2 min

Tags in this article

, , , , ,

AMD’s new Zen 2-cpus, baked at 7 nm, will first enter the server market. The chips are launched in Q3.

AMD is preparing for the launch of the first Zen 2 architecture chips. This successor to the first Zen chips is baked at TSMC, mainly at 7 nm. We’ve known for some time that the launch was planned for this year. AMD now announces that it aspires to availability of the chips in Q3.

Epyc first

Then Zen will launch two under the Epyc flag. Whereas AMD launched Zen with Ryzen at the time and aimed at enthusiasts in the consumer market, the chip designer is now fully committed to the server market. The chips, codenamed Rome, will benefit from the smaller production method and also have some architectural improvements on board.

Since Zen, AMD has opted for a modular design, in which chips are built from multiple cpus, connected to Infinity Fabric. This approach will remain, but will be further specialised. The computer cores will offer a higher clock speed at a lower power consumption thanks to 7 nm, but the I/O hatch will not be able to make such gains. Clock frequency is part of standards such as USB and SATA. For the I/O chiplet, AMD therefore still chooses 14 nm, which has the biggest advantage of lower production costs.


Rome is made up of up to 8 chiplets, which should account for 64 cores with 128 threads for the most high-end piece of hardware. Moreover, the new Epyc-cpus retains support for two sockets, for those who would like to put even more computing power into their server.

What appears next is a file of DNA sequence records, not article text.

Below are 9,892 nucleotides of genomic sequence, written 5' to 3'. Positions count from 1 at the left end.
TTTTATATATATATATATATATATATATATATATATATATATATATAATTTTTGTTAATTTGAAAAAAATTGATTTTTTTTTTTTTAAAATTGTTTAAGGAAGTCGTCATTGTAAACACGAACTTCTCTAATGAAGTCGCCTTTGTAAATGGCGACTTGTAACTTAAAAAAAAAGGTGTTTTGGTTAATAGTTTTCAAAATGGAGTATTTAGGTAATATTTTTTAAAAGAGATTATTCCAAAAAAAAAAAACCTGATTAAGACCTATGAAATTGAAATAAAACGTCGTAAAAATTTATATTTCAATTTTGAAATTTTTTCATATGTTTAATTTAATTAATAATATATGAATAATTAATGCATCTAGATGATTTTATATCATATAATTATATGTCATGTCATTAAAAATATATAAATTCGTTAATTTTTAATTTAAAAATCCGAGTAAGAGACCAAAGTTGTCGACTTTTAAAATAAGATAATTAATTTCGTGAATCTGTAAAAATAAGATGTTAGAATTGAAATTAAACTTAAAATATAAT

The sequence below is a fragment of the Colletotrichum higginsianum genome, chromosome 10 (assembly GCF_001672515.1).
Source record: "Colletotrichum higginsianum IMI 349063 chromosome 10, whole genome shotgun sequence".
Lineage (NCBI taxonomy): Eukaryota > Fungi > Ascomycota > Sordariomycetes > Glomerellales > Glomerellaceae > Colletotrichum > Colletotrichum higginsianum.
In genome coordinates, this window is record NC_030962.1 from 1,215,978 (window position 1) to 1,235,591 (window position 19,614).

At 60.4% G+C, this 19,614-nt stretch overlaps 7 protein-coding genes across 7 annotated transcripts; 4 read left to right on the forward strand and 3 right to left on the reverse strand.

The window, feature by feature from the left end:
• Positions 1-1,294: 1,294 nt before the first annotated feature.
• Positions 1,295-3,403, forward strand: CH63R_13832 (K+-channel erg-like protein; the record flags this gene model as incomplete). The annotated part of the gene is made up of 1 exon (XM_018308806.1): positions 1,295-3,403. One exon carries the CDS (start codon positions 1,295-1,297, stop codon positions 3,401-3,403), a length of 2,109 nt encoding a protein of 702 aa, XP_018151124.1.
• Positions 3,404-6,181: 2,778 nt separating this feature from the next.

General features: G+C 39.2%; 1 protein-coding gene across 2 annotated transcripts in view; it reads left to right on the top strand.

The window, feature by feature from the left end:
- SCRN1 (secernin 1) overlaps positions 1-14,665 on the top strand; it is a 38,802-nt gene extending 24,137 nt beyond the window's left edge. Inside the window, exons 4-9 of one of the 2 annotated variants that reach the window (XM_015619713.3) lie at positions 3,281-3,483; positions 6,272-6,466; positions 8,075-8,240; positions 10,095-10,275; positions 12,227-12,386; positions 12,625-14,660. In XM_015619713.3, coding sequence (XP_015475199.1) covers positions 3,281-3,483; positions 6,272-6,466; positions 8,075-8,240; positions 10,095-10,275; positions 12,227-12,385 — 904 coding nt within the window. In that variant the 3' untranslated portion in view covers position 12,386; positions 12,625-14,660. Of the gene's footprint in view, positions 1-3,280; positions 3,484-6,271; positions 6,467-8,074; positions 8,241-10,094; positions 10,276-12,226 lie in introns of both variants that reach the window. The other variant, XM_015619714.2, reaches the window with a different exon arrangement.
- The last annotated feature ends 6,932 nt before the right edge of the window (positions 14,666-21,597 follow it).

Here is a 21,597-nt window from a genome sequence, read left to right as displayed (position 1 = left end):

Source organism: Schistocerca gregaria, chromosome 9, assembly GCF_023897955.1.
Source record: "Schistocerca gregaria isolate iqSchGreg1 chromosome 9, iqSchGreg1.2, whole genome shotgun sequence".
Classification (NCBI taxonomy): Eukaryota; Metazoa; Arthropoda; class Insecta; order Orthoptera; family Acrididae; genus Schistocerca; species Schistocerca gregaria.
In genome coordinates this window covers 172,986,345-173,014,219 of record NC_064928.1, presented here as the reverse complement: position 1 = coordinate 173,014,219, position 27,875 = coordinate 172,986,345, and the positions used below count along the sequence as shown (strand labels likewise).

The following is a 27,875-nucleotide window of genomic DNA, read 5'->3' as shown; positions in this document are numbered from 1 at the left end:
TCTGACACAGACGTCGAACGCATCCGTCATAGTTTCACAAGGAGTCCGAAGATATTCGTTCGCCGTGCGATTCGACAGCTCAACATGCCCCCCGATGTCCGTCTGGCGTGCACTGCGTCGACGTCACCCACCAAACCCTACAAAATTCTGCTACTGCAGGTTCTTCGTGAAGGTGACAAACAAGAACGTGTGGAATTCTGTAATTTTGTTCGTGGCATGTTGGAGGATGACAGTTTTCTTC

AMD also improves AVX2 support. The first generation of Zen chips had 128 floating point units to handle AVX2, which meant that every 256 bit instruction was split in two. Zen 2 gets full 256-bit support.


AMD also unravels some details about Navi. This architecture serves as a foundation for the manufacturer’s new graphics cards, and is also baked at 7 nm. AMD doesn’t want to say much about Navi yet, although we now know that the launch is also planned for Q3, and that AMD wants to focus primarily on midrange maps for the consumer market.

Related: AMD challenges Intel with 7nm Epyc demonstration

This news article was automatically translated from Dutch to give Techzine.eu a head start. All news articles after September 1, 2019 are written in native English and NOT translated. All our background stories are written in native English as well. For more information read our launch article.